During our visit to the East Coast last summer, my brother and I were able to visit the National Shrine of Saint Elizabeth Ann Seton, the first native-born United States citizen to be canonized a saint.
Unfortunately, we arrived to the Stone House and White House after hours so they were locked but we were able to look in the windows to see the rooms in which St. Elizabeth Ann Seton taught, cooked, went to Mass, and (maybe) died.
We tried to figure out if this is the bed where St. Elizabeth Ann Seton died but there are also rooms upstairs in the White House so we weren’t sure. If any of you know which room she passed away in, let me know!
In the picture to the right, you may notice a small building in the cemetery. That’s the Mortuary Chapel where St. Elizabeth Ann Seton’s body was eventually placed. Her son, William Seton, was away at sea at the time of her death but when he returned six months later, he had this chapel built in honor of his mother. Her body was then transferred to the chapel’s vault until the time of her beatification.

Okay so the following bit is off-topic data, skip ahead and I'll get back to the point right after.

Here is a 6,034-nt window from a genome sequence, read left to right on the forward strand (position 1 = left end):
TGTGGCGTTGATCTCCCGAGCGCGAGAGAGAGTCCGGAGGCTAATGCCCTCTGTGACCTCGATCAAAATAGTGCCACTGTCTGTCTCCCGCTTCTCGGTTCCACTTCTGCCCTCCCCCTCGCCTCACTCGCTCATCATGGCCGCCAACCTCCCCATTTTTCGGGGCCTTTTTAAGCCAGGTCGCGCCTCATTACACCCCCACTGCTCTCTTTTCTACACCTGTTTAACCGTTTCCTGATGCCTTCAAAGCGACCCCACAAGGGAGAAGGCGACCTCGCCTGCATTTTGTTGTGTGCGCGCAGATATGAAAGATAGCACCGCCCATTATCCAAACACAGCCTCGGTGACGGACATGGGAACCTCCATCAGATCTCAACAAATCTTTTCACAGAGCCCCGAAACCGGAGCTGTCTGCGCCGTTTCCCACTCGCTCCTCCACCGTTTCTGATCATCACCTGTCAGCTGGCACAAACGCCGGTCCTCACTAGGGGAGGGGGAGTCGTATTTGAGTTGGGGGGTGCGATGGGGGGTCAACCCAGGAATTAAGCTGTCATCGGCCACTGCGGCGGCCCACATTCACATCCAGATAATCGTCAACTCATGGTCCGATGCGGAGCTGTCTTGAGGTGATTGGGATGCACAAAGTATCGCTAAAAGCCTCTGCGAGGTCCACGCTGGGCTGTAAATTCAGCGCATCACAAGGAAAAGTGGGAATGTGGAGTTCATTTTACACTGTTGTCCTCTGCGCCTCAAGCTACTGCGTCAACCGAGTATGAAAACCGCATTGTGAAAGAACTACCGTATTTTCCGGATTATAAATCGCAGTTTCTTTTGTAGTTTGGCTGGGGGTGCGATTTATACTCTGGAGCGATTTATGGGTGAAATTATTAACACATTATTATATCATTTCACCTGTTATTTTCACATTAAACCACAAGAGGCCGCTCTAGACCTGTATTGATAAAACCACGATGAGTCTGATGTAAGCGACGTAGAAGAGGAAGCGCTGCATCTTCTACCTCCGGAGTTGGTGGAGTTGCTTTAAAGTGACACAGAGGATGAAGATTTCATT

St. Elizabeth’s body is now inside the Shrine’s Basilica (we were also not able to enter due to after hours). It was such a blessing to be able to visit this shrine. Having written a paper on St. Elizabeth Ann Seton a few months before this trip, I was so excited to be able to see her home and learn more about her life in Emmitsburg, Maryland.